3 Results and discussion

The protein content (6.37%) of red rice was close to the range reported by Rohman et al. (2014) for varieties of rice (6.02-7.94%) and the range reported for the red rice genotypes (6.9 to 7.8%) studied by Ascheri et al. (2012), but below the value (10.49%) reported for the red rice by Raghuvanshi et al. (2017). Red rice provided one or more times the amount of Zn, Fe, and Mn (4.6, 0.68, and 1.88 mg/100 g, respectively) compared to white rice and red rice described by Sharma et al. (2012) and Raghuvanshi et al. (2017). These results demonstrate that red rice has the nutritional potential to enrich fermented dairy beverages.

At the beginning of the refrigeration of the dairy beverages prepared in the present study, the pH oscillated between 4.3-4.5 (Figure 1). At the 56th day of storage, the pH decreased, remaining between 4.0 and 4.2. This is due to a post-acidification that affects the metabolism of microorganisms, where acidity occurs due to the continued production of lactic acid by dairy bacteria present in these products (Lourens-Hattingh & Viljoen, 2001).

Figure 1 Mean pH values of the different treatments of fermented dairy beverages augmented with red rice flour extract at different storage times. 

The analysis of the pH variation is important because it is related to the sensitivity to sensory changed during storage. According to Zacarchenco & Massaguer-Roig (2004), pH variations between 0.14 and 0.32 correspond to sensorially perceptible decreases, whereas pH variations lower than 0.12 are imperceptible decreases. Figure 1 indicates that treatments T5 to T7 and T9 to T11 showed perceptible decreases at 28 days of refrigeration, whereas treatments T3, T4 and T8 showed this decrease at 42 days, and T1 and T2 showed it at 49 and 21 days, respectively. These observations suggest that to guarantee the shelf life of beverages developed with no addition of preservatives, the pH variations should maintain an acceptable value during the refrigeration period, and beverages must be kept under optimal temperature, transportation and storage conditions. Then according to studies by Zacarchenco & Massaguer-Roig (2004) developed beverages in this study should be consumed up to 28 days after their preparation so that their pH changes with the refrigeration time are not perceived by the consumers. The developed beverages should be consumed up to 28 days after their preparation so that their pH changes with the refrigeration time are not perceived by the consumers.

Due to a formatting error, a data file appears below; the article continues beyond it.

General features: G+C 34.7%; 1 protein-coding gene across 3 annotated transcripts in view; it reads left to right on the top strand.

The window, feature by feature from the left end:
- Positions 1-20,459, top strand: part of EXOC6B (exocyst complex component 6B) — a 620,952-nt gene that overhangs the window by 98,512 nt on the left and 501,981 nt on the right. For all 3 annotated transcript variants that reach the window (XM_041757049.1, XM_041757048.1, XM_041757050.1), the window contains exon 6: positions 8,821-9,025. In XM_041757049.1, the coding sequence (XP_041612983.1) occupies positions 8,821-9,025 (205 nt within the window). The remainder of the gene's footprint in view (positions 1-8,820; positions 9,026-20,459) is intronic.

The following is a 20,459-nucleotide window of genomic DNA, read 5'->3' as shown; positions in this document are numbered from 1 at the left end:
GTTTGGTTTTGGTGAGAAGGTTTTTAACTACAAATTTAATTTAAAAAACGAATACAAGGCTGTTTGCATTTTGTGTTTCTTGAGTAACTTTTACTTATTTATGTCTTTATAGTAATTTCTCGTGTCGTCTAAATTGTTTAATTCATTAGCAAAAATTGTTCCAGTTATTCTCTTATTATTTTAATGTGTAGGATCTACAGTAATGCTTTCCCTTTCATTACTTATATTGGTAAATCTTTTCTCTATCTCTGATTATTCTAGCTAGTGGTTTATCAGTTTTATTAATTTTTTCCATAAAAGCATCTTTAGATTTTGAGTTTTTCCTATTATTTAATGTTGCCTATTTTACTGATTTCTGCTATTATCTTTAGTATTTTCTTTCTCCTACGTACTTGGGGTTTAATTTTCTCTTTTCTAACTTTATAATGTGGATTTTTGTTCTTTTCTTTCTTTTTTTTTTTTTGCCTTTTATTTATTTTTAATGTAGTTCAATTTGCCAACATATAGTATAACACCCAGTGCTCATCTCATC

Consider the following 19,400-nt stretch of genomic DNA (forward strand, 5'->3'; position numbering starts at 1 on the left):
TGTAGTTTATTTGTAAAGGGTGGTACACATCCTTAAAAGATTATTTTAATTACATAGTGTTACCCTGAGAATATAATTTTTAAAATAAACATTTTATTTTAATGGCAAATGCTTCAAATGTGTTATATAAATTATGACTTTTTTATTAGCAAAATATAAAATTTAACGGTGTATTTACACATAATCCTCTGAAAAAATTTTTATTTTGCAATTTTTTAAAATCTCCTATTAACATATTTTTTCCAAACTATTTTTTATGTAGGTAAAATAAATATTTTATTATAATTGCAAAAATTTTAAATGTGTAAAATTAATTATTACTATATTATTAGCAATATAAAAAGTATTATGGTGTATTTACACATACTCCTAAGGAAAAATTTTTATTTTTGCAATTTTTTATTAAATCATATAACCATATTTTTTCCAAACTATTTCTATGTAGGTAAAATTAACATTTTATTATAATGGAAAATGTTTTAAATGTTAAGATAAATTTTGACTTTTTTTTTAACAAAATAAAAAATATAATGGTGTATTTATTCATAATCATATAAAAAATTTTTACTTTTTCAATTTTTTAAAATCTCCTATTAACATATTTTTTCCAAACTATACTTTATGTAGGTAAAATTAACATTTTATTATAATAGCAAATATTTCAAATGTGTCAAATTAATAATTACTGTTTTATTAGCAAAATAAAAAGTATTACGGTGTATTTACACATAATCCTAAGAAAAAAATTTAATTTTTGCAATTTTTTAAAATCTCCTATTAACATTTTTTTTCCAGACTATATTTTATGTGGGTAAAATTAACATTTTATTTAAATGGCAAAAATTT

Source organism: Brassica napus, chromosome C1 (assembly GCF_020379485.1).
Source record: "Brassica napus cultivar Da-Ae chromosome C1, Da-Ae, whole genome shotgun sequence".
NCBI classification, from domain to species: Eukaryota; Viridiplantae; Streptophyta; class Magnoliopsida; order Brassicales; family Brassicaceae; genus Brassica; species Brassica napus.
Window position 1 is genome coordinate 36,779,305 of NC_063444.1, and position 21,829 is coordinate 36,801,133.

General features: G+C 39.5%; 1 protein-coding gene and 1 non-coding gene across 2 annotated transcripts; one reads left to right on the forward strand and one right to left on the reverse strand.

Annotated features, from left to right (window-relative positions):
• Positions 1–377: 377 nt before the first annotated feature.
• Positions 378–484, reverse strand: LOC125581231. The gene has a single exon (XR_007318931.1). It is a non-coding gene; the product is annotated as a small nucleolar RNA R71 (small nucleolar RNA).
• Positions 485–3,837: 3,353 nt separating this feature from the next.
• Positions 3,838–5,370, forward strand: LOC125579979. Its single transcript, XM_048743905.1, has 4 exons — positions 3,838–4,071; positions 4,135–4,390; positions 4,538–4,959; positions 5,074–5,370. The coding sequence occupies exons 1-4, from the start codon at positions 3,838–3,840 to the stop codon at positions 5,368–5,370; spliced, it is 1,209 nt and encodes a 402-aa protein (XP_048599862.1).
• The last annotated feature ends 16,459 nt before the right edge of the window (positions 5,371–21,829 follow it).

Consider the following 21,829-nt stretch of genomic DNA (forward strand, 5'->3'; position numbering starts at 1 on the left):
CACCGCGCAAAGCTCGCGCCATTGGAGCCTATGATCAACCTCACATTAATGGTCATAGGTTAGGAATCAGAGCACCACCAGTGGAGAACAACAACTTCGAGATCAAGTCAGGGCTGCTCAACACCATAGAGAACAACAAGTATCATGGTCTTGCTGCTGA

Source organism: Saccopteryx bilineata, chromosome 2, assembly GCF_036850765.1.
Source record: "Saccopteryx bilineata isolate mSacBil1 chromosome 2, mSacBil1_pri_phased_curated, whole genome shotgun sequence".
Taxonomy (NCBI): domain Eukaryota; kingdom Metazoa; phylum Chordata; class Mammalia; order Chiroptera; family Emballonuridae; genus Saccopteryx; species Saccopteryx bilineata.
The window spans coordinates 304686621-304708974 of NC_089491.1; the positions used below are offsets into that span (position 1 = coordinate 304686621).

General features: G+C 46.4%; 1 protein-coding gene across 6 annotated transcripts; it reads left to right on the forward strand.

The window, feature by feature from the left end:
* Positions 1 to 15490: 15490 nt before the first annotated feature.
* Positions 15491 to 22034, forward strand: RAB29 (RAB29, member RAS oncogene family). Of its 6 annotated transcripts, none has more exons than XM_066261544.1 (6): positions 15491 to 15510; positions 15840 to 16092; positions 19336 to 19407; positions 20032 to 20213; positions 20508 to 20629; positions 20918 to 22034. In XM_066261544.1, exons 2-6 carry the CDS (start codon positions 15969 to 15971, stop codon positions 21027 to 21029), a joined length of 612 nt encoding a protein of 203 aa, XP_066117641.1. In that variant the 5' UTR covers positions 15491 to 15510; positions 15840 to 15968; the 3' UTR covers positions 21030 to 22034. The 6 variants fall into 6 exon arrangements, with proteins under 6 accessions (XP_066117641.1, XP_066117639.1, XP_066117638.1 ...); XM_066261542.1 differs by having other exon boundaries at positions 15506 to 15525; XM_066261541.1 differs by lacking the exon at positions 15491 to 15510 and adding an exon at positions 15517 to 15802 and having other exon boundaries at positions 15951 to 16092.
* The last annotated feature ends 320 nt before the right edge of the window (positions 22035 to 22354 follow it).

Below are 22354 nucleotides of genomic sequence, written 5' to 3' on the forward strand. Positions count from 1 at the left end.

The fermented dairy drinks, in general, showed significant differences about to the physical-chemical characteristics, macro and micro-elements (Table 2). With the exception of the protein and magnesium contents, all of the other constituents show significant differences in at least one comparison between treatments according to the Tukey’s test.